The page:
Getting In Touch With “The Doomside” of Mr. Fantastic
Journey Into Marvel – Part 66
Extremites, since his first appearance, where he was upstaged by pirates, Doom has never felt like a decent threat to the Fantastic Four. Although in later years he became that way, Doom began as just another comic villain. However, it’s clear that Dr. Doom and Reed Richards have a special conflict that transcends personality clash. They personify the battle between magic and science.
After being marooned on an asteroid, in the last encounter, Doom was rescued by a group of large headed aliens named Ovoids. These Ovoids possess some pretty great skills the most important of which is immortality. They achieve this immortality because they have the power to move consciousness from one body to the next. When an Ovoid grows old he can transfer his mind from his dying body into a new shell. Think Star Trek III but with egg shaped aliens. This power enthrals Doom and he learns it to utilize against Reed Richards. Doom dupes Reed, through a meeting with local comic creatives Jack Kirby and Stan Lee, into switching bodies and Reed is stuck behind the mask while Doom leads the Fantastic Four. This is quite the nutty predicament. It is also one that relies on mysticism which is an area Reed discredits and Doom embraces in their conflicts together.
Reed is logical and at times this logic can be his downfall. He expects that the laws of the universe, as a human understands them, are absolute. Doom takes advantage of this belief and for a time leaves Reed trapped by his own limitations.
Doom goes too far in his relentless pursuit of the mystic unknown. Rather then using Reed’s body to destroy the other three members, which would be easy, he hijacks the Four’s vast laboratories to experiment on a shrinking serum that then back fires on him. He could have spent all this energy on destroying the Four. He comes very close.
Dr. Doom, the obsessed mystic, and Reed Richards, the closed off logician, both have character flaws in their belief systems. They are perfect opposites of each other. Reed is a good looking, affable, practical scientist, whereas Dr. Doom is a deformed, unfriendly, magician. Reed relies on cold hard facts and Dr. Doom can exist on faith. This is a great opposition.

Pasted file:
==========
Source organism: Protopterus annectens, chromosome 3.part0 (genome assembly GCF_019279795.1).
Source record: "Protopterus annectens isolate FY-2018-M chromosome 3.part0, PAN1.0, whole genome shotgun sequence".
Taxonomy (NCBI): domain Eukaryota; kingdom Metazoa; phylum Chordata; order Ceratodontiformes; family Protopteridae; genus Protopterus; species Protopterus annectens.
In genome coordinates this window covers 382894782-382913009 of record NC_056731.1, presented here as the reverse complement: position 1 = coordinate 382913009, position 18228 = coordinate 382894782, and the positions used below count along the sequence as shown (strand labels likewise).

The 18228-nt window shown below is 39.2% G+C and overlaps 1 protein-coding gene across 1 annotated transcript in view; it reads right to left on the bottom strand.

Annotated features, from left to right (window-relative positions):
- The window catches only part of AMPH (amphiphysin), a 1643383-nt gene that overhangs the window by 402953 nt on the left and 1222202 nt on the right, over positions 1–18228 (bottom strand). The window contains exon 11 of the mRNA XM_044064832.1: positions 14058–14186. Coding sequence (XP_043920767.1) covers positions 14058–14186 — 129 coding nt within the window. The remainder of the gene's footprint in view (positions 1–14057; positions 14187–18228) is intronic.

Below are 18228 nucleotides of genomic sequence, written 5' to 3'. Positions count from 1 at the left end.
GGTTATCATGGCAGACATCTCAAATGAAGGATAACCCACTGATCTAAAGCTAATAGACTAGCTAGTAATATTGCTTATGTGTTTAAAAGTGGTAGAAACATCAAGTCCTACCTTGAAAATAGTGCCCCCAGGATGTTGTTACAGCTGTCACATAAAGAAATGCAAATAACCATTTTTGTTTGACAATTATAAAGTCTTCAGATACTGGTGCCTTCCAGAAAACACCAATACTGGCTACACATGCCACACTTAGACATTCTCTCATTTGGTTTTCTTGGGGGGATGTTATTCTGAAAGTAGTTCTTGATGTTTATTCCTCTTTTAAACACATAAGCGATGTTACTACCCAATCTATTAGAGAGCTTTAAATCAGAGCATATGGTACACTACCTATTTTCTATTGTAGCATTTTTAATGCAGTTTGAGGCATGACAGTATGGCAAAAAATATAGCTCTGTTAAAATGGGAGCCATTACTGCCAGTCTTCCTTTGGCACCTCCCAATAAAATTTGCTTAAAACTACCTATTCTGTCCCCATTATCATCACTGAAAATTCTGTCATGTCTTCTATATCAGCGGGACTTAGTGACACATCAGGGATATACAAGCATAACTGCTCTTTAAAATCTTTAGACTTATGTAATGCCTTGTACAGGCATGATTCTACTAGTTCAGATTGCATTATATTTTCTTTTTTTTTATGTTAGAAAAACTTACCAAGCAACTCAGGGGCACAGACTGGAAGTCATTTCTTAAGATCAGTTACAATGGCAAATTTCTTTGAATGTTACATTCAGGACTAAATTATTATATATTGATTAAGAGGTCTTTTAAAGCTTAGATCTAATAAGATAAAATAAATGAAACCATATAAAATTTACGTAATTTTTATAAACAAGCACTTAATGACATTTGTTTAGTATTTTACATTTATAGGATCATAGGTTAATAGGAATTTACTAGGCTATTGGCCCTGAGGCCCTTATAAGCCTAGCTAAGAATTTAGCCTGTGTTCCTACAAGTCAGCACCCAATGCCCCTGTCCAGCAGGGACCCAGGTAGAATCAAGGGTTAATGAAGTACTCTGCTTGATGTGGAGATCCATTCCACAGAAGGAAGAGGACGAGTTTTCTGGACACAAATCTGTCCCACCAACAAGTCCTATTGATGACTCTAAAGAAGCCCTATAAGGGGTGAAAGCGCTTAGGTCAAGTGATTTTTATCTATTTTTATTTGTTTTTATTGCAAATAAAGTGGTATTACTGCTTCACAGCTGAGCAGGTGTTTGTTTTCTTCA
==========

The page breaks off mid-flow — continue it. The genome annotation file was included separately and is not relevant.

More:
Even though the conflict is strong in this one and there’s some great development of Reed Richards, the story it self is very weak. The whole first act revolves around a cameo of Stan Lee and Jack Kirby. Dr. Doom holds both of them hostage to coax Reed into his presence. This episode smacks of vanity which I have read is very common in Stan Lee’s Silver Age writing. Stan needed to create a whimsical environment at Marvel, which by all accounts was the stuff of Lee’s imagination . It’s very telling that in this little event all the plum lines, and indeed, most of the dialogue is given to the Stan Lee character. Jack is second string. This kind of arrogance really grated on Jack Kirby and in later years would lead to a real life Dr. Doom and Reed Richards like rift between these two. Maybe that’s why Reed and Doom feel so authentic.
Until next time, Extremites, I remain: Julian Munds.
Story I Read: “The Return of Doctor Doom!” (Fantastic Four #10 Jan 1963)
Rating: 3 out of 5
Pros: Doom’s backstory is convincing and wild, the whole idea of a body switcher-oo leads to some pretty crazy predicaments, Jack Kirby’s subtle rendering in the difference between body language when consciousness switches is skilled.
Cons: Stan Lee and Jack Kirby’s cameo, the other members of the Four are useless, Ovoids are lazily drawn and look laughable.
Next Review: “The Vengeance of the Scarlet Beetle!” (Tales to Astonish #39 Jan. 1963)
Last Review: “The Human Torch Meets Paste-Pot Pete!” (Strange Tales #104 Jan 1963)
Posted on February 12, 2015, in Comics, Dr.Doom, Marvel, The Fantastic Four and tagged Ben Grimm, Comics, Dr. Doom, Fantastic Four, Human Torch, Jack Kirby, Jonny Storm, Marvel, Marvel Comics, Marvel Universe, Reed Richards, Stan Lee, Sue Storm, Victor Von Doom. Bookmark the permalink. 5 Comments.